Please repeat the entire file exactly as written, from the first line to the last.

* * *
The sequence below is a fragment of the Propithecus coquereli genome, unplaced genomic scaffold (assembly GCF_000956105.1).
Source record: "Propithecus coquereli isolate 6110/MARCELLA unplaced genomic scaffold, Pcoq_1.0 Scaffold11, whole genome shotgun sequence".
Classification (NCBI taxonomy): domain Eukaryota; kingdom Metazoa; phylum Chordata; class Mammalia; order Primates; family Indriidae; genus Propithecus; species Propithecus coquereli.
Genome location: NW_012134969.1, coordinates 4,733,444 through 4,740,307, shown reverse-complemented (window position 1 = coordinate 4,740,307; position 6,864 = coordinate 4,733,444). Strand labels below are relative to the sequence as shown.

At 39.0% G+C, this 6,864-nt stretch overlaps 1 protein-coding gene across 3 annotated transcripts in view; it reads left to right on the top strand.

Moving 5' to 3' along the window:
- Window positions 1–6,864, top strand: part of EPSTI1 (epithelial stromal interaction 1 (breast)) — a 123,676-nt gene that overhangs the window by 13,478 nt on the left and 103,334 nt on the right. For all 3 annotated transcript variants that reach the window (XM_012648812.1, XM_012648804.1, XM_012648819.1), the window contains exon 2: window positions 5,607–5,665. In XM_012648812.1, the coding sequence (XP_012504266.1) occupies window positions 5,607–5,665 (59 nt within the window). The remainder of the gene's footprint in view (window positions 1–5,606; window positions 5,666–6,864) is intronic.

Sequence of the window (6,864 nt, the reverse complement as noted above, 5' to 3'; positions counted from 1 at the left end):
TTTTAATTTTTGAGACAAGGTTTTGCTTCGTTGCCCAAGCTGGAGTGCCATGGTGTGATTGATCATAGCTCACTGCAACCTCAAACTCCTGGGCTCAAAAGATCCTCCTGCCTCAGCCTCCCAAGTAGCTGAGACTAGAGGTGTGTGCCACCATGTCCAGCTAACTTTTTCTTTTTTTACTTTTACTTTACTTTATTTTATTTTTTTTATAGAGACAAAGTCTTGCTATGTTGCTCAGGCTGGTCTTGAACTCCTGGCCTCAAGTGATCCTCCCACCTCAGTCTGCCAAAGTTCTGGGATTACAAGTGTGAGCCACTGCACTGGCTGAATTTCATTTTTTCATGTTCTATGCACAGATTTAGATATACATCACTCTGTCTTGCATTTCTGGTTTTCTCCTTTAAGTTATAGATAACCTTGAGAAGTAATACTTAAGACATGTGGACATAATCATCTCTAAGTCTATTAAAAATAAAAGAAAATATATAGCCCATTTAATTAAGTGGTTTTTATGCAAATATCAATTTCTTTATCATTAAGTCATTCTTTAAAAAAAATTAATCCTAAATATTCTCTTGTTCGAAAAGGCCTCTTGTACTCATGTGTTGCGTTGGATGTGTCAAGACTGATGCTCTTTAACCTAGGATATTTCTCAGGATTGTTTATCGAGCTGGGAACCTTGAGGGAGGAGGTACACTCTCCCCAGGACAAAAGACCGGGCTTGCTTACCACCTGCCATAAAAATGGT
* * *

The sequence below is a fragment of the Propithecus coquereli genome, unplaced genomic scaffold (assembly GCF_000956105.1).
Source record: "Propithecus coquereli isolate 6110/MARCELLA unplaced genomic scaffold, Pcoq_1.0 Scaffold11, whole genome shotgun sequence".
Classification (NCBI taxonomy): domain Eukaryota; kingdom Metazoa; phylum Chordata; class Mammalia; order Primates; family Indriidae; genus Propithecus; species Propithecus coquereli.
Genome location: NW_012134969.1, coordinates 4,733,444 through 4,740,307, shown reverse-complemented (window position 1 = coordinate 4,740,307; position 6,864 = coordinate 4,733,444). Strand labels below are relative to the sequence as shown.

At 39.0% G+C, this 6,864-nt stretch overlaps 1 protein-coding gene across 3 annotated transcripts in view; it reads left to right on the top strand.

Moving 5' to 3' along the window:
- Window positions 1–6,864, top strand: part of EPSTI1 (epithelial stromal interaction 1 (breast)) — a 123,676-nt gene that overhangs the window by 13,478 nt on the left and 103,334 nt on the right. For all 3 annotated transcript variants that reach the window (XM_012648812.1, XM_012648804.1, XM_012648819.1), the window contains exon 2: window positions 5,607–5,665. In XM_012648812.1, the coding sequence (XP_012504266.1) occupies window positions 5,607–5,665 (59 nt within the window). The remainder of the gene's footprint in view (window positions 1–5,606; window positions 5,666–6,864) is intronic.

Sequence of the window (6,864 nt, the reverse complement as noted above, 5' to 3'; positions counted from 1 at the left end):
TTTTAATTTTTGAGACAAGGTTTTGCTTCGTTGCCCAAGCTGGAGTGCCATGGTGTGATTGATCATAGCTCACTGCAACCTCAAACTCCTGGGCTCAAAAGATCCTCCTGCCTCAGCCTCCCAAGTAGCTGAGACTAGAGGTGTGTGCCACCATGTCCAGCTAACTTTTTCTTTTTTTACTTTTACTTTACTTTATTTTATTTTTTTTATAGAGACAAAGTCTTGCTATGTTGCTCAGGCTGGTCTTGAACTCCTGGCCTCAAGTGATCCTCCCACCTCAGTCTGCCAAAGTTCTGGGATTACAAGTGTGAGCCACTGCACTGGCTGAATTTCATTTTTTCATGTTCTATGCACAGATTTAGATATACATCACTCTGTCTTGCATTTCTGGTTTTCTCCTTTAAGTTATAGATAACCTTGAGAAGTAATACTTAAGACATGTGGACATAATCATCTCTAAGTCTATTAAAAATAAAAGAAAATATATAGCCCATTTAATTAAGTGGTTTTTATGCAAATATCAATTTCTTTATCATTAAGTCATTCTTTAAAAAAAATTAATCCTAAATATTCTCTTGTTCGAAAAGGCCTCTTGTACTCATGTGTTGCGTTGGATGTGTCAAGACTGATGCTCTTTAACCTAGGATATTTCTCAGGATTGTTTATCGAGCTGGGAACCTTGAGGGAGGAGGTACACTCTCCCCAGGACAAAAGACCGGGCTTGCTTACCACCTGCCATAAAAATGGT